IEMA and BRE Academy announce collaboration
- Business & Industry ,
- Skills ,
- Training ,
- CPD ,
IEMA and the training arm of the Building Research Establishment, BRE Academy, have signed an agreement under which the two organisations collaborate to develop and deliver industry-relevant sustainability training courses.
These will be embedded into both higher and further education programmes to provide graduates with market-ready qualifications and support employers in their recruitment process.
The collaboration between the two organisations will play a key role in IEMA’s current campaign, “Skills for a sustainable economy: preparing for the perfect storm”, which aims to highlight the critical need for environment and sustainability skills in businesses worldwide.
The BRE Academy provides high quality, world-class training and education programmes, which are developed and delivered in partnership between BRE and industry experts such as IEMA. It aims to lead the construction industry by delivering educational excellence, address the knowledge and skills gap, develop the next generation of skilled operatives and professionals, as well as deliver accessible and practical continuing professional development and lifelong learning programmes.
Tim Balcon, IEMA chief executive, said: “Training and education provision is a key service, which we provide for our 15,000-strong global membership, who are focused on driving more sustainable practices and standards across all sectors. Our collaboration with the BRE Academy will enable us to offer new skills programmes with a focus on the built environment, which plays such an integral part of every business and industry as well as the economy.”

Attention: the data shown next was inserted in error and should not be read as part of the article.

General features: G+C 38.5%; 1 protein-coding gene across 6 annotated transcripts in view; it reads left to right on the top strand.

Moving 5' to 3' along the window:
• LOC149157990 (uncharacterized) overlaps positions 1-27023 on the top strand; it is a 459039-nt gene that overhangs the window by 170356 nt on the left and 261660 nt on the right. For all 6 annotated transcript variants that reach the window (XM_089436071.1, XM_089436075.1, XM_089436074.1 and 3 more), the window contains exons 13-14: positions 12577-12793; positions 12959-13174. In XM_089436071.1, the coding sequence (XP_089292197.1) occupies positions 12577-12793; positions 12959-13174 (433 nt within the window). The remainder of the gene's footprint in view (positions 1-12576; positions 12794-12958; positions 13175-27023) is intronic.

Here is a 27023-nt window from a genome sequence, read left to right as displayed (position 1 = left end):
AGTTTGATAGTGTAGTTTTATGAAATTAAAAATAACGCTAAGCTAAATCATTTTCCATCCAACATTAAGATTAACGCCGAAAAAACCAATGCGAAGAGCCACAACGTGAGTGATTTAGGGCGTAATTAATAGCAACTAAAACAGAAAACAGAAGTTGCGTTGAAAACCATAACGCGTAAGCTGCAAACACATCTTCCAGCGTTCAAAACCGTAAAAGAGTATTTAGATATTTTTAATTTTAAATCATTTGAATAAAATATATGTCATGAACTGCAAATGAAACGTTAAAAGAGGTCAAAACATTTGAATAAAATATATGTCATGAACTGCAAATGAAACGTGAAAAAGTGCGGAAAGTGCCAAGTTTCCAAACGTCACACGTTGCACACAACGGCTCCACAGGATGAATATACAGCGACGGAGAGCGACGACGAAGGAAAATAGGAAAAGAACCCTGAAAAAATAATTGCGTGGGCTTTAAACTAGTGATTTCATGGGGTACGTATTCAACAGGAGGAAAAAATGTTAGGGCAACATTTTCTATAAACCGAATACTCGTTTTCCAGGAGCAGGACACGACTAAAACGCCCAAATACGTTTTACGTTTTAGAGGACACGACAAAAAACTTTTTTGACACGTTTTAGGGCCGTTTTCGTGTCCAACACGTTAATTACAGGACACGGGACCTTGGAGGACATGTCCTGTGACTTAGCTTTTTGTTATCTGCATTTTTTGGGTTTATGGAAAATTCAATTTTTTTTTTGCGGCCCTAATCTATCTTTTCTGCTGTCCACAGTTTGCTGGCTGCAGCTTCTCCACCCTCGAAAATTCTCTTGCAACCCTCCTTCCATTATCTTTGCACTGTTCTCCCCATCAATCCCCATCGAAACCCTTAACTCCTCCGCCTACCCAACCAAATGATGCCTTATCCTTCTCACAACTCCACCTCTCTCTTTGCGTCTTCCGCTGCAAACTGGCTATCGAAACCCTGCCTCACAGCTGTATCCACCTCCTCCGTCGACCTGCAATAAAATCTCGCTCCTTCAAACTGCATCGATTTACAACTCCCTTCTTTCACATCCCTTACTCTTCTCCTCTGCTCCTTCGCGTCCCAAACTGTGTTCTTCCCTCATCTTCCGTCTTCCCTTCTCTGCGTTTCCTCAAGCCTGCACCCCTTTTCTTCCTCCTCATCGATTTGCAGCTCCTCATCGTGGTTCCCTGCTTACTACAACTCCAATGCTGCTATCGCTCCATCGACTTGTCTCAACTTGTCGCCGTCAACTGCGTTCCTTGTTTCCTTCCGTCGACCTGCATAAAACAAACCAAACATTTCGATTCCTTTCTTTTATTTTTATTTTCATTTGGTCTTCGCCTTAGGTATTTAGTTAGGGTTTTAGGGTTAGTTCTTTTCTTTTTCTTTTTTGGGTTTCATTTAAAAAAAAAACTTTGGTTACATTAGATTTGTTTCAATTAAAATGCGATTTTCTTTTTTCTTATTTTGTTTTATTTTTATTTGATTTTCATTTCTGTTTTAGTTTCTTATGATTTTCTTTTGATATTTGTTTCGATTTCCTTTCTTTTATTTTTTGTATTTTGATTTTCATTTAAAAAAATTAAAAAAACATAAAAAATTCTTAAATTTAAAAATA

Pauline Traetto, director of the BRE Academy, commented: “As an organisation BRE shares very similar goals and values to IEMA. We want to make a positive difference and reduce adverse impacts on the environment for the benefit of people and the commercial world. We are delighted to work with IEMA in this way and develop targeted and applicable training programmes for educational institutes and industry.”
The partners are looking at developing courses covering the challenges of delivering a more sustainable and resilient built environment, as the effects of climate change are felt internationally on buildings and infrastructure.
In Elliott-Smith v Secretary of State for Business, Energy and Industrial Strategy, the claimant applied for judicial review of the legality of the defendants’ joint decision to create the UK Emissions Trading Scheme (UK ETS) as a substitute for UK participation in the EU Emissions Trading Scheme (EU ETS).
None of England’s water and sewerage companies achieved all environmental expectations for the period 2015 to 2020, the Environment Agency has revealed. These targets included the reduction of total pollution incidents by at least one-third compared with 2012, and for incident self-reporting to be at least 75%.
Global greenhouse gas emissions from agriculture are projected to increase by 4% over the next 10 years, despite the carbon intensity of production declining. That is according to a new report from the UN food agency and the Organisation for Economic Co-operation and Development (OECD), which forecasts that 80% of the increase will come from livestock.
Half of consumers worldwide now consider the sustainability of food and drink itself, not just its packaging, when buying, a survey of 14,000 shoppers across 18 countries has discovered. This suggests that their understanding of sustainability is evolving to include wellbeing and nutrition, with sustainable packaging now considered standard.
Billions of people worldwide have been unable to access safe drinking water and sanitation in their homes during the COVID-19 pandemic, according to a progress report from the World Health Organisation focusing on the UN’s sixth Sustainable Development Goal (SDG 6) – to “ensure availability and sustainable management of water and sanitation for all by 2030”.
New jobs that help drive the UK towards net-zero emissions are set to offer salaries that are almost one-third higher than those in carbon-intensive industries, research suggests.
IEMA has today urged the UK government to focus on developing green skills and expertise across business, industry and civil society following the publication of an alarming report from the Climate Change Committee (CCC).